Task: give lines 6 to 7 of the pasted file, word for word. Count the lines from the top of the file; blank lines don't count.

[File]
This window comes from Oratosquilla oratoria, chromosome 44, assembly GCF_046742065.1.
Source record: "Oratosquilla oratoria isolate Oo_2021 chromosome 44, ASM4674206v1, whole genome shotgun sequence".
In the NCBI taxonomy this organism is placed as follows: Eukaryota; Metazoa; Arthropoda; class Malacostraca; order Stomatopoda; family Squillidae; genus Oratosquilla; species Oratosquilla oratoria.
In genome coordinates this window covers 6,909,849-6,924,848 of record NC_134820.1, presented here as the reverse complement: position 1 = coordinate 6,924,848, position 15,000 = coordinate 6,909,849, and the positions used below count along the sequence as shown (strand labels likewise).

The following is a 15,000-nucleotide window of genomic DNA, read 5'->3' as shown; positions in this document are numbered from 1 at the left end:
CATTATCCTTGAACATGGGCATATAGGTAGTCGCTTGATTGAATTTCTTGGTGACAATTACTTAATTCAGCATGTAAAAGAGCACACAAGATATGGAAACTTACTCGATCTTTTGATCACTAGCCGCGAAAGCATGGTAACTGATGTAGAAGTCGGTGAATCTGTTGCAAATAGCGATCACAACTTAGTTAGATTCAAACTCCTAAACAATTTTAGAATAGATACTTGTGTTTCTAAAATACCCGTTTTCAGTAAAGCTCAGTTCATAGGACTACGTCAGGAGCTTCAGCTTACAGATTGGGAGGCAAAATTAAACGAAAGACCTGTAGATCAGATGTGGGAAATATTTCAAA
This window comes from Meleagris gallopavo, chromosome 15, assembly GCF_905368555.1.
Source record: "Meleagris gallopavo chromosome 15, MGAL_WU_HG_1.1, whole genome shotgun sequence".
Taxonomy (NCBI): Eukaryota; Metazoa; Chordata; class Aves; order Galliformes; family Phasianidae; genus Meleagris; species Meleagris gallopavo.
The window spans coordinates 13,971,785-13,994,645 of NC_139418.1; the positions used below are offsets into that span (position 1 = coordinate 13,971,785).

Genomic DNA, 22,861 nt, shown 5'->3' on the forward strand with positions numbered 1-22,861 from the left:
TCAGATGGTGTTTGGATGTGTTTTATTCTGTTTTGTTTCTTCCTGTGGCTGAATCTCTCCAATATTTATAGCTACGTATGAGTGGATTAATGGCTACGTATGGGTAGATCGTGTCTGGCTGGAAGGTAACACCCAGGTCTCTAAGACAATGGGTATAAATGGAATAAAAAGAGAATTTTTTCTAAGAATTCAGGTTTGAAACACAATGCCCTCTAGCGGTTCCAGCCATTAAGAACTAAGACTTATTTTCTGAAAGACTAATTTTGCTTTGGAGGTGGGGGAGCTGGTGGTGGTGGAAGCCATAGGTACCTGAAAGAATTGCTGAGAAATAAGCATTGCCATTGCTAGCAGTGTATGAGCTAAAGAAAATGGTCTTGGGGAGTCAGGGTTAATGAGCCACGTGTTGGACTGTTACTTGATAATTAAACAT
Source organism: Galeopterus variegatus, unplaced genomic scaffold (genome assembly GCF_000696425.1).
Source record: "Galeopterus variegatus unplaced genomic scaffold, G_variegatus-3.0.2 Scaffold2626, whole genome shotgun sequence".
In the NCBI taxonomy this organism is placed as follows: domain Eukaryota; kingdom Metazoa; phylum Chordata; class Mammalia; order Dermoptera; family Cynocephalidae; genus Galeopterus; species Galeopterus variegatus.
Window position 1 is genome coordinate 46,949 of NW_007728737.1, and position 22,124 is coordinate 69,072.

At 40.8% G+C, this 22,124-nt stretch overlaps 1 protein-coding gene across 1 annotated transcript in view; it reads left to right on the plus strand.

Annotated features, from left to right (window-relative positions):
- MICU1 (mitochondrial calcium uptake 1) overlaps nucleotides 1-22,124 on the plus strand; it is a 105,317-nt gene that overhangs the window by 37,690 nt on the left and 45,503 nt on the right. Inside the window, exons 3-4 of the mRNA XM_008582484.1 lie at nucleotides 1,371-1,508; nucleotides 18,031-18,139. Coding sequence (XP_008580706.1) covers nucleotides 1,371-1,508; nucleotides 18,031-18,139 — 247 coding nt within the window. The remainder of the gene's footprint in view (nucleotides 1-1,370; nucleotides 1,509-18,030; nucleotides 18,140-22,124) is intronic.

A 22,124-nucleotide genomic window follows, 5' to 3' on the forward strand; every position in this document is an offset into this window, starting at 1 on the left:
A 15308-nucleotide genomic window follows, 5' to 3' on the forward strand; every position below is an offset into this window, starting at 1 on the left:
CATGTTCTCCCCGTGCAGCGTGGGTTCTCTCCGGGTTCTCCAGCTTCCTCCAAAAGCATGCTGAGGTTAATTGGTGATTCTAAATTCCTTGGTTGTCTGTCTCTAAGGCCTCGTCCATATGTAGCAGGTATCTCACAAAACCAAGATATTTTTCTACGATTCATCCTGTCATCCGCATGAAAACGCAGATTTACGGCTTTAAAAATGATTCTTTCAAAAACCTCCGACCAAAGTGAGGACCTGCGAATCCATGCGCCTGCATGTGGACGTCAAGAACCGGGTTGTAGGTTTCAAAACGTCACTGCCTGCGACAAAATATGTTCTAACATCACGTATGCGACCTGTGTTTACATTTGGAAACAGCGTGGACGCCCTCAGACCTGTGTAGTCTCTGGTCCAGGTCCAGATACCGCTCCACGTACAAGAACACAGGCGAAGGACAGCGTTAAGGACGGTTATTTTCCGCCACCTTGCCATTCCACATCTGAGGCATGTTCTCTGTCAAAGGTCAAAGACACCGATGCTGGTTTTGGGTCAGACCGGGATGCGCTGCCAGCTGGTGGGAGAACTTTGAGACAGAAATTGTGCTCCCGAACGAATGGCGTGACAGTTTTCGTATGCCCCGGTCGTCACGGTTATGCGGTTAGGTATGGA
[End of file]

CATTATCCTTGAACATGGGCATATAGGTAGTCGCTTGATTGAATTTCTTGGTGACAATTACTTAATTCAGCATGTAAAAGAGCACACAAGATATGGAAACTTACTCGATCTTTTGATCACTAGCCGCGAAAGCATGGTAACTGATGTAGAAGTCGGTGAATCTGTTGCAAATAGCGATCACAACTTAGTTAGATTCAAACTCCTAAACAATTTTAGAATAGATACTTGTGTTTCTAAAATACCCGTTTTCAGTAAAGCTCAGTTCATAGGACTACGTCAGGAGCTTCAGCTTACAGATTGGGAGGCAAAATTAAACGAAAGACCTGTAGATCAGATGTGGGAAATATTTCAAA
This window comes from Meleagris gallopavo, chromosome 15, assembly GCF_905368555.1.